Dear Tudor Q&A the following is a catalogue entry for a 15th/16th Century manuscript.
Can anyone advise on what grounds Roger Banastre et al are likely to have had a claim to the lands and tenements mentioned and/or why the lands should go to them in particular rather than anyone else?
Dean and college of the free chapel of St Stephens Westminster to Roger Banastre Richard Altham, and Robert Broun of Wakefield.
To take seizen of lands and tenements in Wakefield which ought to revert to them on the death of Thomas de Hasilden, the father, by reason of the bastardy of the said Thomas. Which Thomas is dead without legitimate issue.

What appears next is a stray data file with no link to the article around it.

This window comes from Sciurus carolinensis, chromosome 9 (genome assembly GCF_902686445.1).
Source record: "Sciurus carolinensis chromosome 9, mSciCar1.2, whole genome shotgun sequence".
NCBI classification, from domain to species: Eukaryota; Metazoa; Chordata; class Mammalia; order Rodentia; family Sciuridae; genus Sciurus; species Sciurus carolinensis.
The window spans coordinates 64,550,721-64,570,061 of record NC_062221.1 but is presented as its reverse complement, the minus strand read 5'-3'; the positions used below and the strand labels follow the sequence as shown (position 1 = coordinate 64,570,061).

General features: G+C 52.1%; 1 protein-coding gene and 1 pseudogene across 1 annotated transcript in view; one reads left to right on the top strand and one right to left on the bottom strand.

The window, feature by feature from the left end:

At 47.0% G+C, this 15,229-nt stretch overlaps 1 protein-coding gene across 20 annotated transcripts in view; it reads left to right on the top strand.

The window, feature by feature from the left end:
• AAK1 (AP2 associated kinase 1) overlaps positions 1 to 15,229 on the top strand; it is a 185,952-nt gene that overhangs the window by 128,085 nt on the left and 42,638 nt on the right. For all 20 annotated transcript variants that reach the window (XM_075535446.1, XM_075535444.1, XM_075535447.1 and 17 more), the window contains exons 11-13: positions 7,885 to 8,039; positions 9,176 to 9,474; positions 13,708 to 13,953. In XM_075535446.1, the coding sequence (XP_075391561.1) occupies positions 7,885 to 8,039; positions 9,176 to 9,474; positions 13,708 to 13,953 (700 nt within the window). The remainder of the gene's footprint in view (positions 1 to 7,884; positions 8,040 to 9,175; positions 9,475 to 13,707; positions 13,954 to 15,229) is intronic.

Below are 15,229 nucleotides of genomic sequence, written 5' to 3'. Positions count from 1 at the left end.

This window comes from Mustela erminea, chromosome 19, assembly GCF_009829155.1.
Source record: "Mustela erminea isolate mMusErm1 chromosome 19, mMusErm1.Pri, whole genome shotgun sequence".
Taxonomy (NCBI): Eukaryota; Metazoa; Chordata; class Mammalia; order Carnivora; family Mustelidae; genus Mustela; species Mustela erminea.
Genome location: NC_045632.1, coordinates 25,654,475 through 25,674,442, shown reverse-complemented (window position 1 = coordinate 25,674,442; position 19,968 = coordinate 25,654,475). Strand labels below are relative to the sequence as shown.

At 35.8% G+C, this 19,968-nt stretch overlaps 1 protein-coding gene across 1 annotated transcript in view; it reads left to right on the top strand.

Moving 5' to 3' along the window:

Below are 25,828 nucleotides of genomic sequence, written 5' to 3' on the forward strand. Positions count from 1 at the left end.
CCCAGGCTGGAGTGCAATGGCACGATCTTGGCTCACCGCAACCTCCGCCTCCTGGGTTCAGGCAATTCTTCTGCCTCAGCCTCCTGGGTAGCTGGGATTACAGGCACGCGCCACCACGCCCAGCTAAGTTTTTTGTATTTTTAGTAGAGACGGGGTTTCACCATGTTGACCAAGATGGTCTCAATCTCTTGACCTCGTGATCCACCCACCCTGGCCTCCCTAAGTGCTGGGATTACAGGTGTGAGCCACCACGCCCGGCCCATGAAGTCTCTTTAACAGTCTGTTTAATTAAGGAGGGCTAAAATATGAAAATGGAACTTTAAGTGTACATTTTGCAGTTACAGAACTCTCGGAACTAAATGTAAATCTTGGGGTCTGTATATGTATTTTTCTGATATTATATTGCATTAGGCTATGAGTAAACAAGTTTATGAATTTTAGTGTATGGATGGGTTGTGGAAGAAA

Very little information is offered by the extract, but it would appear that the freehold of certain lands and tenements in Wakefield lay with the Dean and Chapter of St Stephen's Westminster, which had allowed Thomas Hasilden to occupy them, probably on leasehold. For reasons not stated in the extract, Banastre, Altham, and Broun held a right of reversion on those same lands and tenements. It is possible that Banastre, Altham, and Broun held the original leasehold from St Stephen's, but elected at some point to sell the leasehold to Hasilden, with the permission of St Stephen's. When Hasilden died without issue, Banastre, Altham, and Broun reclaimed the lands. The document is essentially a confirmation by the Dean and Chapter that the three men did, in fact, have the legal right to reclaim, recover, and occupy the lands following Hasilden's death without issue.
Very many thanks PhD Historian I am most grateful.
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